A disappointed customer.

 

Vodafone UK + HTC Desire + Android 2.2 FroYo = Fail.

Well, it looks like Vodafone UK royally messed up the timing of the HTC Desire OTA Update yesterday.  While most owners were eagerly expecting the announced Android 2.2 (FroYo) update that HTC have been pushing out, Vodafone decided to push out a 2.1-update1 which only provides Vodafone branding, apps, a few bugs, and even a couple of “adult” related bookmarks to everyone – and leaving them on Android 2.1 (Eclair).

Needless to say – Users are not happy at all. *Vodafone appears to have moved the thread here. [2010/08/06] Moved again to here (is Vodafone trying to hide the complaints?).

In work, we (coworkers and I) now have a total of 8 HTC Desires (out of 16 people) – even two iPhone users have converted! A few have been espousing the wonders of FroYo on their phone (some had rooted, and did it themselves, others had bought unbranded phones and got the stock HTC FroYo upgrade). I was jealous(ish) and wanted it myself.

Given Vodafone’s actions yesterday, it was likely that the FroYo update from Vodafone was minimum several weeks away, if not 3 months (as was intimated on the Vodafone forum – end of October) – it was also noted that the Vodafone FroYo update would include the Vodafone 360 branding and software.

Thus, last night it was time to embark on the adventure of flashing my HTC Desire to a stock image direct from HTC. I reasoned that my goal should be to flash HTC’s Android 2.1 (Eclair) image to the phone, and once there, the normal software update process should take me to 2.2.

And so it began…

I knew that I needed to create a gold card because the Vodafone image doesn’t let you install non-Vodafone images. This I discovered as I tried to simply apply a stock 2.2 download and using boot recovery update.zip – all attempts met with a complaint of a “Fingerprint error”.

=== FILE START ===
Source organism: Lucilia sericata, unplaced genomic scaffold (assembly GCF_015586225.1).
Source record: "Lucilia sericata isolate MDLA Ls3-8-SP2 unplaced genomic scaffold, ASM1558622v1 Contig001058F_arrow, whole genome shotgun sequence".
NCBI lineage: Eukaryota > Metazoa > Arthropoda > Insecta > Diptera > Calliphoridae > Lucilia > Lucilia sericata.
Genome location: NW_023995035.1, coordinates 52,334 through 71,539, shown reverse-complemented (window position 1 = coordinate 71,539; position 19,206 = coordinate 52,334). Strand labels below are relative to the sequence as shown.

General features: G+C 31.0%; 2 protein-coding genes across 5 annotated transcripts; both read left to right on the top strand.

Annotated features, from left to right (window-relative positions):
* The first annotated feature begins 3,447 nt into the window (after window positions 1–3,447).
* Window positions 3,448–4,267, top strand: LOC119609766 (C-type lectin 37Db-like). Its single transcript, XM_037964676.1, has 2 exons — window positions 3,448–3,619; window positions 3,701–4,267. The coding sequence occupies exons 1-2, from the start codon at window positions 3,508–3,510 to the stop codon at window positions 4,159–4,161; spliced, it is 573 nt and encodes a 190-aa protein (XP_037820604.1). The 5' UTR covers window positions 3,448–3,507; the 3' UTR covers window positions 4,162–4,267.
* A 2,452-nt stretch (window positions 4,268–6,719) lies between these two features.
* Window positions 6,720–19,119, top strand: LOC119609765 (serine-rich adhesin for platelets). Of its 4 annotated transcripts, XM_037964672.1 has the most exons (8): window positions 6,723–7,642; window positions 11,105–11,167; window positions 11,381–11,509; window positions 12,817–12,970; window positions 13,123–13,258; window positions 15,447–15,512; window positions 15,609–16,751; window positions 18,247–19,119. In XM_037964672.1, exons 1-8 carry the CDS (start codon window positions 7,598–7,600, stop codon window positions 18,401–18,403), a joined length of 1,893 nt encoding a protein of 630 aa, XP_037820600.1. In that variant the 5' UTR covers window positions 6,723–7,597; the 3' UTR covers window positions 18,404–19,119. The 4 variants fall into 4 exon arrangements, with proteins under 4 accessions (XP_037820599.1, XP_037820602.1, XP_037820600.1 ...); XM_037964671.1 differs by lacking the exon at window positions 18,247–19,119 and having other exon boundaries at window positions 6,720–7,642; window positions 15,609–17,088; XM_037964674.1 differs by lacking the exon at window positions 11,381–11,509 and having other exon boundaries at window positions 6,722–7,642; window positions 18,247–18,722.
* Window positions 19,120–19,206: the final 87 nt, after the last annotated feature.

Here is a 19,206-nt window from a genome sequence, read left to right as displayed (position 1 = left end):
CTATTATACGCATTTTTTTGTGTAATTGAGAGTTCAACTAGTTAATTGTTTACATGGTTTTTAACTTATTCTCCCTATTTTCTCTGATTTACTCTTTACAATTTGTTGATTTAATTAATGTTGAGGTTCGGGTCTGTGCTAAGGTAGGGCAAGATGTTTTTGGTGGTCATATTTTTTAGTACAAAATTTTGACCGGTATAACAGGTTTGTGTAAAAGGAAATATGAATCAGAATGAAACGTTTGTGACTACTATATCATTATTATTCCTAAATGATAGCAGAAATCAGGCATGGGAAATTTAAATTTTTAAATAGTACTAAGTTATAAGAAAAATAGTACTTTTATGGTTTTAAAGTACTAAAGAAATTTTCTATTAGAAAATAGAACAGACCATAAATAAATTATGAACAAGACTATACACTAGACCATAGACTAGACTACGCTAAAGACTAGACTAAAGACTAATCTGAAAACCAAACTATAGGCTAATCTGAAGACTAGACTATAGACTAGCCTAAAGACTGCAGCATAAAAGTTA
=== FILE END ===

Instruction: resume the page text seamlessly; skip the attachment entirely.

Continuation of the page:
I ended up at this page:
  [TUT]Complete upgrading guide(root, unroot, flashing ROM & updates)

and followed Post #3 which details a) How to make a Gold Card* . Ignore the rest of #3
and then Post #4 – the “unrooting” guide.

You then need to find a download of the correct stock HTC Bravo WWE image ROM – I chose the second WWE ROM from this link (140MB download):
  [ROM] Official HTC Desire RUU ROMS and OTA Update URLs
  RUU_Bravo_HTC_WWE_1.21.405.2_Radio_32.36.00.28U_4.06.00.02_2_release_126984_signed.exe

Proceed through the rest of Post #4 “How to Flash ROM” with the Goldcard inside your Desire, and plugged into your PC.

The phone will take 5-10 minutes to complete upgrading (or downgrading) to HTC Stock 2.1 image. When it reboots you will have to go through all the original setup sequences you did when you first unboxed your phone.

You can then perform a Software Update Check and you should find you have a Android 2.2 FroYo update (90Mb) waiting for you.  Proceed and let it do its thing.

Once done, welcome to FroYo.

All future updates will come direct from HTC – not from Vodafone, and you won’t ever have the Vodafone 360 branding rubbish foisted upon you.

* My GoldCard creation had a bit of a hiccup, in that it turns out that the 4GB Samsung card which came with my Desire does not work as a Goldcard despite formatting and following the instructions to the letter.  Trying an old 1GB Sandisk I had resulted in a good goldcard.

Aside from the goldcard hiccup – this all went surprisingly smoothly and painlessly.

Good luck.

Disclaimer: If you try any of the above – it is all your responsibility. I take no responsibility should you brick or damage your phone.